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J. Crew Profits Rise

In the midst of the sharpest downturn since the Great Depression, J. Crew Group is staying the course.

J. Crew at the Galleria Dallas.

In the midst of the sharpest downturn since the Great Depression, J. Crew Group is staying the course.

This story first appeared in the August 28, 2009 issue of WWD.  Subscribe Today.

On Thursday, J. Crew posted a slight increase in net income for the second quarter to $18.6 million, or 29 cents a diluted share, from $18.1 million, or 28 cents, in last year’s quarter. The per-share gain handily beat the Wall Street estimate of 15 cents and came despite a comparable-store sales drop of 5 percent.

“There’s nothing like a good old-fashioned recession to make you run a better business,” Millard “Mickey” Drexler, J. Crew’s chairman and chief executive officer, told analysts during a conference call.

Other retailers have been reporting lower profits or losses and complaining about stagnant store traffic, but Drexler, encouraged by his company’s performance, told WWD: “From what I am seeing and hearing and feeling, consumers seem to be loosening up from the lowest depths of the fourth quarter, though it’s still not where it once was.”

He went on to cite Crew’s cropped fitted Minnie pants, “toothpick” and “match stick” jeans, Italian shoe boots, jewelry, boy blazers, wedding attire and hair accessories as among the bestsellers during the quarter, when total revenues increased 6 percent to $357.6 million.

Operating income rose 2 percent to $32.2 million from $31.5 million. Gross margin increased to 41.2 percent of revenues from 41 percent in last year’s quarter. In addition, the balance sheet remains in good shape with $204.3 million in cash and cash equivalents on the books at the end of the second quarter versus $113.4 million in the year-ago quarter. Inventories were down 11 percent last quarter, on a square-foot basis.

While analysts applauded the performance, one down note was with Madewell, which is expected to lose $15 million to $16 million this year, partially due to a recent store closing in Las Vegas. On the other hand, Drexler said Madewell’s flagship in New York’s SoHo is doing “really well,” and in the call he said: “Madewell is gaining momentum,” although he acknowledged some locations still have volume issues. “We continue to view this business as a long-term opportunity.” Madewell is lower priced and more casual than the J. Crew brand.

Drexler disclosed the company is seeking sites on Madison Avenue to open its first bridal salon and another men’s unit. Earlier this year, a Crewcuts flagship and a J. Crew Collection store opened on Madison Avenue, as J. Crew continues to capitalize on the high vacancy rate plaguing Manhattan’s most upscale venue, and the lowered rents that some landlords have recently begun to offer.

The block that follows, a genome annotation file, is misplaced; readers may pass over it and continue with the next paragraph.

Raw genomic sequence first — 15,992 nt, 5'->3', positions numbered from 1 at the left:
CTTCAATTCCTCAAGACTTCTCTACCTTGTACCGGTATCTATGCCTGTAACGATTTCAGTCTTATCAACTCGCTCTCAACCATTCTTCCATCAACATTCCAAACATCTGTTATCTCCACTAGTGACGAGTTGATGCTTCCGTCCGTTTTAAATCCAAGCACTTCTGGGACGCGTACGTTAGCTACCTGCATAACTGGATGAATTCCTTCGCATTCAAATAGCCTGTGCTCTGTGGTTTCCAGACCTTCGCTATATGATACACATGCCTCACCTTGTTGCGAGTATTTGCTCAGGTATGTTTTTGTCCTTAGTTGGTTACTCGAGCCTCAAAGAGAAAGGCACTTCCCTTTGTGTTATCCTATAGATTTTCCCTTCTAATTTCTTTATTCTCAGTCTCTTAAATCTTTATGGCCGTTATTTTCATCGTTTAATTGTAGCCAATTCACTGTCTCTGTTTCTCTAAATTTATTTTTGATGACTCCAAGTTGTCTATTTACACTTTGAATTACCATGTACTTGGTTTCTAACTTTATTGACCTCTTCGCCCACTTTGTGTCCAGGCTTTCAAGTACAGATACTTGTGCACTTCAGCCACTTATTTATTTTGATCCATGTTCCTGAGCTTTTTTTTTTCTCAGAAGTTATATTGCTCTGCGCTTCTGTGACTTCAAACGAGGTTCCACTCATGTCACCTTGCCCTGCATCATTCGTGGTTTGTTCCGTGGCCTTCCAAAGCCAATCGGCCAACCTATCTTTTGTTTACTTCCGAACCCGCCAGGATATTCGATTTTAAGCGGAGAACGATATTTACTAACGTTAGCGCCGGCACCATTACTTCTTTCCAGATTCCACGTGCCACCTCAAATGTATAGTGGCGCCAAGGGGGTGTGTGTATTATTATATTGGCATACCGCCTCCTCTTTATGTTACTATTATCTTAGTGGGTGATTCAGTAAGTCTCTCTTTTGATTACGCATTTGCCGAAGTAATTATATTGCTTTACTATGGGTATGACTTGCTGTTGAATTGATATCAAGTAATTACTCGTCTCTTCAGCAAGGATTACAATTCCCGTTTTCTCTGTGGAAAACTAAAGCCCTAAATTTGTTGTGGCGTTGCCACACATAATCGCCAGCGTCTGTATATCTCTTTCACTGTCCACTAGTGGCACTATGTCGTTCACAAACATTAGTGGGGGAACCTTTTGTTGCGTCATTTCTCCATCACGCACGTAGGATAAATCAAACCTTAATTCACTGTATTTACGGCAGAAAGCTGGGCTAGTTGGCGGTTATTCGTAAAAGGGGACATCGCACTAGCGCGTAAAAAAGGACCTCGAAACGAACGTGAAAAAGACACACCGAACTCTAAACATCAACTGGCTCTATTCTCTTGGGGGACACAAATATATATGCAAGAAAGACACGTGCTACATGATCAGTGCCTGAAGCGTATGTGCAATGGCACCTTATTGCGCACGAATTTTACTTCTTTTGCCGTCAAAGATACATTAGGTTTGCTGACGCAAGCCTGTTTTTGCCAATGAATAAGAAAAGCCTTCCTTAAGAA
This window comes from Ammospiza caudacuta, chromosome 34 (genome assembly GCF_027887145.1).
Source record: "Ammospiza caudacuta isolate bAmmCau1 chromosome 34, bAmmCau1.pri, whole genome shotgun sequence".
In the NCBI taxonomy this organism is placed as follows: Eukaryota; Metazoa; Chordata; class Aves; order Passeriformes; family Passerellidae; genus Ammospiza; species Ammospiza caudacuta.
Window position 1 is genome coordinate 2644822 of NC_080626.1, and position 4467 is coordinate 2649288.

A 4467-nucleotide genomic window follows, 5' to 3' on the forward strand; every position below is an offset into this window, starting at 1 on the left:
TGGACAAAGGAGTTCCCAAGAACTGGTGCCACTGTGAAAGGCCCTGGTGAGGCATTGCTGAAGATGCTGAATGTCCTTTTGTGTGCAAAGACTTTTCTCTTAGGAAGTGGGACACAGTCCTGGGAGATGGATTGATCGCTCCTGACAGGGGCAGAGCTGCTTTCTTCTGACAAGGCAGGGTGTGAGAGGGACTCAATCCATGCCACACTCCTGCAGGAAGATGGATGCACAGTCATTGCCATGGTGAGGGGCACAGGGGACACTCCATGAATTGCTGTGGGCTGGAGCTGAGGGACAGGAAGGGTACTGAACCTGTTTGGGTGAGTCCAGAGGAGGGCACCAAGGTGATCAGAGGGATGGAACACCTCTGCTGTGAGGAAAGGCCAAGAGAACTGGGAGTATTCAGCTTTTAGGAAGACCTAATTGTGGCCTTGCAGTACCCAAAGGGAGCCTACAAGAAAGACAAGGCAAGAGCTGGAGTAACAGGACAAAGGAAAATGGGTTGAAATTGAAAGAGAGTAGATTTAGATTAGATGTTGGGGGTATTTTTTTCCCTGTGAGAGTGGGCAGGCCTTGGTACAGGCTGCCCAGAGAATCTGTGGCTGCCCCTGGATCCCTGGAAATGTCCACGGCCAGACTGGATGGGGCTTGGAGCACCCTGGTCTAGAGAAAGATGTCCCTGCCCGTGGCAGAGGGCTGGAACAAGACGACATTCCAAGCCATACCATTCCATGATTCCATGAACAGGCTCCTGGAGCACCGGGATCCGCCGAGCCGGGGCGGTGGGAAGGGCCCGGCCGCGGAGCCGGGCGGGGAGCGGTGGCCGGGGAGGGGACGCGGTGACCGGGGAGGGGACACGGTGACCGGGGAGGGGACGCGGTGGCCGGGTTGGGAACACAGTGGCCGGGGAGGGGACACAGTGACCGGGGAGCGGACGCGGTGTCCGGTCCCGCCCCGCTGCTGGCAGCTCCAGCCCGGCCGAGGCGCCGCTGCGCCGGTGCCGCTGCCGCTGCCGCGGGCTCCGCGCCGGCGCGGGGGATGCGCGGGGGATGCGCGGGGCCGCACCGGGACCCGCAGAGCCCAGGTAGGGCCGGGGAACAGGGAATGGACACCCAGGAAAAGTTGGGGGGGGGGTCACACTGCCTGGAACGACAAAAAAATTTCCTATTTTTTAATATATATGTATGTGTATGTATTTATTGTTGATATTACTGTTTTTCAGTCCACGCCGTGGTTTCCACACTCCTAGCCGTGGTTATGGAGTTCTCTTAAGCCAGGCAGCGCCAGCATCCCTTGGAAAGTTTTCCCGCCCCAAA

However, Drexler cautioned: “The reality is we don’t want to have too many stores,” in Manhattan or elsewhere, to avoid being too saddled with rents.

J. Crew projected third-quarter profits of 30 cents to 33 cents a diluted share, comps in negative midsingle digits and a gross margin expansion of 100 basis points. For the fourth quarter, comp-store and direct sales are seen in the positive low-single digits.

The company has opened 23 stores this year and has one more to go. There are 216 J. Crew retail stores, nine Crewcuts stores, 17 Madewells and 78 outlets. The company also distributes catalogues and operates jcrew.com.

Drexler credited the company with not being in the markdown business, providing designer-quality fabrics and styles but at prices representing greater value, and service.

“This was not a cutting cost quarter,” he said. “It’s about a building product quarter. There is just so far you can go as far as shaving costs. We are not expensing ourselves to earnings here. We are investing in our business. The only area where we are quite conservative is rents, though we maintain solid expense controls. We review all expenses, but we still continue to invest in our future.”

The company also changed its merchandise flow so there is a lot less corduroy, outerwear and cashmere in the stores this time of year. “It isn’t inventory that drives profit. It’s the right inventory.”

By channel in the second quarter, retail and outlets increased 7 percent to $259.1 million, with comparable-store sales decreasing 5 percent. Direct sales increased by 6 percent to $88.2 million.

For the six months, net income was $39.1 million, or 61 cents a diluted share, compared with $48.6 million, or 76 cents a diluted share, in the first six months of fiscal 2008. Operating income decreased 20 percent to $67.5 million. Total revenues increased 4 percent to $703.3 million; comparable-store sales decreased 5 percent. Direct sales decreased 0.3 percent to $183.5 million.